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US and Taliban agree to briefly suspend talks about troop withdrawal from Afghanistan
KABUL (Reuters) - U.S. and Taliban officials decided on Saturday to put their ongoing peace talks on hold for two days to allow for a meeting between rival Afghan groups to be held in Qatar, a Taliban official said.
The warring sides started a seventh round of peace talks last week, aiming to hammer out a schedule for the withdrawal of foreign troops in exchange for Taliban guarantees that international militant groups will not use Afghanistan as a base for launching attacks.
Agreement on the timetable has been elusive so far, but in a sign of progress the Taliban agreed on the sidelines of the peace talks to hold separate discussions with a group of Afghan delegates.
U.S. officials are demanding a ceasefire agreement and on direct talks between the Taliban and the Afghan government before a peace deal is finalised.
Sohail Shaheen, a spokesman for the Taliban's political office in Qatar's capital, Doha, said the U.S.-Taliban dialogue would resume after the two-day Intra-Afghan conference.
A previously planned meeting between Afghan representatives in April collapsed before it started amid disagreement over the size of the proposed 250-strong Afghan delegation as well as over its status as a representative body.
This time, about 40 high-profile Afghan figures and activists will fly to Doha but will not have any official status -- a condition made necessary by the Taliban's refusal to deal directly with the Western-backed government in Kabul.
A senior Taliban official, speaking on condition of anonymity, said ensuring the protection of the rights of women and minorities would be discussed in the Doha talks, which have been facilitated by German and Qatari officials.
Despite intensified diplomatic efforts to end the 18-year long war in Afghanistan, deadly violence has surged across the country.
Last week, the Taliban claimed a truck bomb attack in Kabul that killed six people and wounded 105 civilians, many of them children.
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Former Army 1st Lt. Clint Lorance, whom President Donald Trump recently pardoned of his 2013 murder conviction, claims he was nothing more than a pawn whom generals sacrificed for political expediency.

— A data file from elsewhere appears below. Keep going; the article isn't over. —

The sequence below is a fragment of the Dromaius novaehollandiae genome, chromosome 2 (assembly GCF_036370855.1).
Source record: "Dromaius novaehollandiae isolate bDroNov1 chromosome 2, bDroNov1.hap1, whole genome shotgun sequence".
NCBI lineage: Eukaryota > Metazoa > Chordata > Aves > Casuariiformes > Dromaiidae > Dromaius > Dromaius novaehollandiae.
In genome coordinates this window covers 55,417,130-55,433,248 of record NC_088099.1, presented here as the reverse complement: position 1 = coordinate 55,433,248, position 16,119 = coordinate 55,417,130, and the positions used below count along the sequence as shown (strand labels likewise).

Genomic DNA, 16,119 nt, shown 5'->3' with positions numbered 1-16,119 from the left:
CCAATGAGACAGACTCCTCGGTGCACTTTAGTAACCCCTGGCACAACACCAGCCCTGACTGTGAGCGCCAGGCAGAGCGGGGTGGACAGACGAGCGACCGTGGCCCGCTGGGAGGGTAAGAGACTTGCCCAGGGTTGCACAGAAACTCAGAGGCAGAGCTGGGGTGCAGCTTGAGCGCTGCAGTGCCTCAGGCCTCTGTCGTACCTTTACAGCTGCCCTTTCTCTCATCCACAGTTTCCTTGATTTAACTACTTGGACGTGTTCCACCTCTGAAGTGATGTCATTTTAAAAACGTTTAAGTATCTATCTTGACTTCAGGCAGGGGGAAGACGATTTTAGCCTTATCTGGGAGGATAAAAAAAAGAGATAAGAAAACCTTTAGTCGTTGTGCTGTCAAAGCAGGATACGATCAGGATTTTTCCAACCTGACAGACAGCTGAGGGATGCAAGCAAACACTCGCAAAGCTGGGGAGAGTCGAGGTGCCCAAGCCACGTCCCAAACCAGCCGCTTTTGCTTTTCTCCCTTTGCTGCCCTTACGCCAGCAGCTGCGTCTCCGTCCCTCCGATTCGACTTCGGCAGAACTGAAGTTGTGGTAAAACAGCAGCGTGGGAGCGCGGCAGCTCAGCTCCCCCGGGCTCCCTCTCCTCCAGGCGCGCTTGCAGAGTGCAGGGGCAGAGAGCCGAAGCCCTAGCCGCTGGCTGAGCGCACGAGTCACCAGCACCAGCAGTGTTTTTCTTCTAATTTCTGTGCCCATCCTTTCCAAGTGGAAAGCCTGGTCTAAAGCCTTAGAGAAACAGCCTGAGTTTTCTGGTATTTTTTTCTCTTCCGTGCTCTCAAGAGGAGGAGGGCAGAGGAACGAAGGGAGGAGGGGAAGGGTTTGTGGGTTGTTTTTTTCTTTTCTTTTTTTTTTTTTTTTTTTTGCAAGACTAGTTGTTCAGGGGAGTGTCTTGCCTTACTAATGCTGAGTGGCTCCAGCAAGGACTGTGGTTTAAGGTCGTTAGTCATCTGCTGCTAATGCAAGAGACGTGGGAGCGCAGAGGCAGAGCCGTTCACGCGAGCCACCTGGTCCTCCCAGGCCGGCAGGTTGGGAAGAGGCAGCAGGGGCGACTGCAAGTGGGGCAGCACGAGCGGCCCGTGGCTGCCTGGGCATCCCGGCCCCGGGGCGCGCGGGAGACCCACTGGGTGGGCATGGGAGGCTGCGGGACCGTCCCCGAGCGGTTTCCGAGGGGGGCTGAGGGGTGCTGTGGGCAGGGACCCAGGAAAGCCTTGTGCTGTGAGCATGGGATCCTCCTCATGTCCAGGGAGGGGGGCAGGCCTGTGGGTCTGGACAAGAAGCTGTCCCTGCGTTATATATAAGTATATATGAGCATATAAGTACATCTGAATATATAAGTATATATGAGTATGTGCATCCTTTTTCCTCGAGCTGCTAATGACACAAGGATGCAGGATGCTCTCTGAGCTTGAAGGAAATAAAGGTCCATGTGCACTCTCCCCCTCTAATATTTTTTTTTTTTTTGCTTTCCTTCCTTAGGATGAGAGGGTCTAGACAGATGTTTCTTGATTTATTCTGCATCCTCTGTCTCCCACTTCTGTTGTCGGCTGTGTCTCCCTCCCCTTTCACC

The infantry officer had been sentenced to 19 years in prison for ordering his soldiers to open fire on three unarmed Afghan men in 2012. Two of the men were killed.
During a Monday interview on Fox & Friends, Lorance accused his superiors of betraying him.
"A service member who knows that their commanders love them will go to the gates of hell for their country and knock them down," Lorance said. "I think that's extremely important. Anybody who is not part of the senior Pentagon brass will tell you the same thing."
"I think folks that start putting stars on their collar — anybody that has got to be confirmed by the Senate for a promotion — they are no longer a soldier, they are a politician," he continued. "And so I think they lose some of their values — and they certainly lose a lot of their respect from their subordinates — when they do what they did to me, which was throw me under the bus."
Fifteen years after the U.S. military toppled the regime of Saddam Hussein, the Army's massive two-volume study of the Iraq War closed with a sobering assessment of the campaign's outcome: With nearly 3,500 U.S. service members killed in action and trillions of dollars spent, "an emboldened and expansionist Iran appears to be the only victor.
Thanks to roughly 700 pages of newly-publicized secret Iranian intelligence cables, we now have a good idea as to why.
BANGKOK (Reuters) - Defense Secretary Mark Esper expressed confidence on Sunday in the U.S. military justice system's ability to hold troops to account, two days after President Donald Trump pardoned two Army officers accused of war crimes in Afghanistan.
Trump also restored the rank of a Navy SEAL platoon commander who was demoted for actions in Iraq.
Asked how he would reassure countries such as Afghanistan and Iraq in the wake of the pardons, Esper said: "We have a very effective military justice system."
"I have great faith in the military justice system," Esper told reporters during a trip to Bangkok, in his first remarks about the issue since Trump issued the pardons.
For one veteran who fought through the crossfires of German heavy machine guns in the D-Day landings, receiving a Congressional Gold Medal on behalf of his service and that of his World War II comrades would be "quite meaningful."
Bills have been introduced in the House and Senate to award the Army Rangers of World War II the medal, the highest civilian award bestowed by the United States, along with the Presidential Medal of Freedom.
An airman at Seymour Johnson Air Force Base was arrested and charged with murder on Sunday after a shooting at a Raleigh night club that killed a 21-year-old man, the Air Force and the Raleigh Police Department said.